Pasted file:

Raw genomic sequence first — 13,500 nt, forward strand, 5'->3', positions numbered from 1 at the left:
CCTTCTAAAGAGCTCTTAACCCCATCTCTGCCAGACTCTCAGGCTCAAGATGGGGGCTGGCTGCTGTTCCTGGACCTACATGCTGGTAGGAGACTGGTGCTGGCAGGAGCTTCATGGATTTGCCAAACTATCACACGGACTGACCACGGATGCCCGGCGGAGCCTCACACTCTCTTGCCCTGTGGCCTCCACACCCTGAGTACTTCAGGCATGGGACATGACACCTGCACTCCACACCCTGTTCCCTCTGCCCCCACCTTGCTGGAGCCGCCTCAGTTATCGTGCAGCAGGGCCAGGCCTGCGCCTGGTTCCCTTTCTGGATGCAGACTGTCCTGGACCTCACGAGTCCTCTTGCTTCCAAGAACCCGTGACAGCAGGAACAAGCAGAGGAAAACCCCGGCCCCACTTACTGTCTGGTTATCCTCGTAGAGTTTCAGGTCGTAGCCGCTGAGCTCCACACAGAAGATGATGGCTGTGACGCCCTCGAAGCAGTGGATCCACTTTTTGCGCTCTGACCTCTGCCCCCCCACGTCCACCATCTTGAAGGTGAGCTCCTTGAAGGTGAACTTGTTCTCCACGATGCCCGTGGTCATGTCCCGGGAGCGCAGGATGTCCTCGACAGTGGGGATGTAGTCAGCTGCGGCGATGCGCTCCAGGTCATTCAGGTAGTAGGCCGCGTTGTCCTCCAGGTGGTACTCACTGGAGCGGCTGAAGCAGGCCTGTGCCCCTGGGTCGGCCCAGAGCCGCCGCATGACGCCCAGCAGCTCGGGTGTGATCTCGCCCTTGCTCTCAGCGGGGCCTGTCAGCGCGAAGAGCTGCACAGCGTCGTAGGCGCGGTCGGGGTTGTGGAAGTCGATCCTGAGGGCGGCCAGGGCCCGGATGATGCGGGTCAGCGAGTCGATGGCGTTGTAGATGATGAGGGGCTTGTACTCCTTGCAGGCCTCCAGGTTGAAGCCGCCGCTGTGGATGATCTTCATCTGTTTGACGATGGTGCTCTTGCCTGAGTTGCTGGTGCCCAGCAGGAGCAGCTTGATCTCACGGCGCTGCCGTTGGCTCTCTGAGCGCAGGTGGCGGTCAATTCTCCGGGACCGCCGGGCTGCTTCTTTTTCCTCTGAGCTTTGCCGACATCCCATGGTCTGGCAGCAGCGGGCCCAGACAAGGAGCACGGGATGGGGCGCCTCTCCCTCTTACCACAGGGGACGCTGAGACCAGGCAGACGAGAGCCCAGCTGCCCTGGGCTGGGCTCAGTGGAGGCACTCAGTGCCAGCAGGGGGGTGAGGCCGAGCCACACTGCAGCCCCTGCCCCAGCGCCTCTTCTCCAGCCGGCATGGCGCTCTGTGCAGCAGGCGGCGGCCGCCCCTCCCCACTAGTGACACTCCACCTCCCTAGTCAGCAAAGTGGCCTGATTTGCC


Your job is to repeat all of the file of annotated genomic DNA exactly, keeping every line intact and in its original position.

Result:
Raw genomic sequence first — 13,500 nt, forward strand, 5'->3', positions numbered from 1 at the left:
CCTTCTAAAGAGCTCTTAACCCCATCTCTGCCAGACTCTCAGGCTCAAGATGGGGGCTGGCTGCTGTTCCTGGACCTACATGCTGGTAGGAGACTGGTGCTGGCAGGAGCTTCATGGATTTGCCAAACTATCACACGGACTGACCACGGATGCCCGGCGGAGCCTCACACTCTCTTGCCCTGTGGCCTCCACACCCTGAGTACTTCAGGCATGGGACATGACACCTGCACTCCACACCCTGTTCCCTCTGCCCCCACCTTGCTGGAGCCGCCTCAGTTATCGTGCAGCAGGGCCAGGCCTGCGCCTGGTTCCCTTTCTGGATGCAGACTGTCCTGGACCTCACGAGTCCTCTTGCTTCCAAGAACCCGTGACAGCAGGAACAAGCAGAGGAAAACCCCGGCCCCACTTACTGTCTGGTTATCCTCGTAGAGTTTCAGGTCGTAGCCGCTGAGCTCCACACAGAAGATGATGGCTGTGACGCCCTCGAAGCAGTGGATCCACTTTTTGCGCTCTGACCTCTGCCCCCCCACGTCCACCATCTTGAAGGTGAGCTCCTTGAAGGTGAACTTGTTCTCCACGATGCCCGTGGTCATGTCCCGGGAGCGCAGGATGTCCTCGACAGTGGGGATGTAGTCAGCTGCGGCGATGCGCTCCAGGTCATTCAGGTAGTAGGCCGCGTTGTCCTCCAGGTGGTACTCACTGGAGCGGCTGAAGCAGGCCTGTGCCCCTGGGTCGGCCCAGAGCCGCCGCATGACGCCCAGCAGCTCGGGTGTGATCTCGCCCTTGCTCTCAGCGGGGCCTGTCAGCGCGAAGAGCTGCACAGCGTCGTAGGCGCGGTCGGGGTTGTGGAAGTCGATCCTGAGGGCGGCCAGGGCCCGGATGATGCGGGTCAGCGAGTCGATGGCGTTGTAGATGATGAGGGGCTTGTACTCCTTGCAGGCCTCCAGGTTGAAGCCGCCGCTGTGGATGATCTTCATCTGTTTGACGATGGTGCTCTTGCCTGAGTTGCTGGTGCCCAGCAGGAGCAGCTTGATCTCACGGCGCTGCCGTTGGCTCTCTGAGCGCAGGTGGCGGTCAATTCTCCGGGACCGCCGGGCTGCTTCTTTTTCCTCTGAGCTTTGCCGACATCCCATGGTCTGGCAGCAGCGGGCCCAGACAAGGAGCACGGGATGGGGCGCCTCTCCCTCTTACCACAGGGGACGCTGAGACCAGGCAGACGAGAGCCCAGCTGCCCTGGGCTGGGCTCAGTGGAGGCACTCAGTGCCAGCAGGGGGGTGAGGCCGAGCCACACTGCAGCCCCTGCCCCAGCGCCTCTTCTCCAGCCGGCATGGCGCTCTGTGCAGCAGGCGGCGGCCGCCCCTCCCCACTAGTGACACTCCACCTCCCTAGTCAGCAAAGTGGCCTGATTTGCC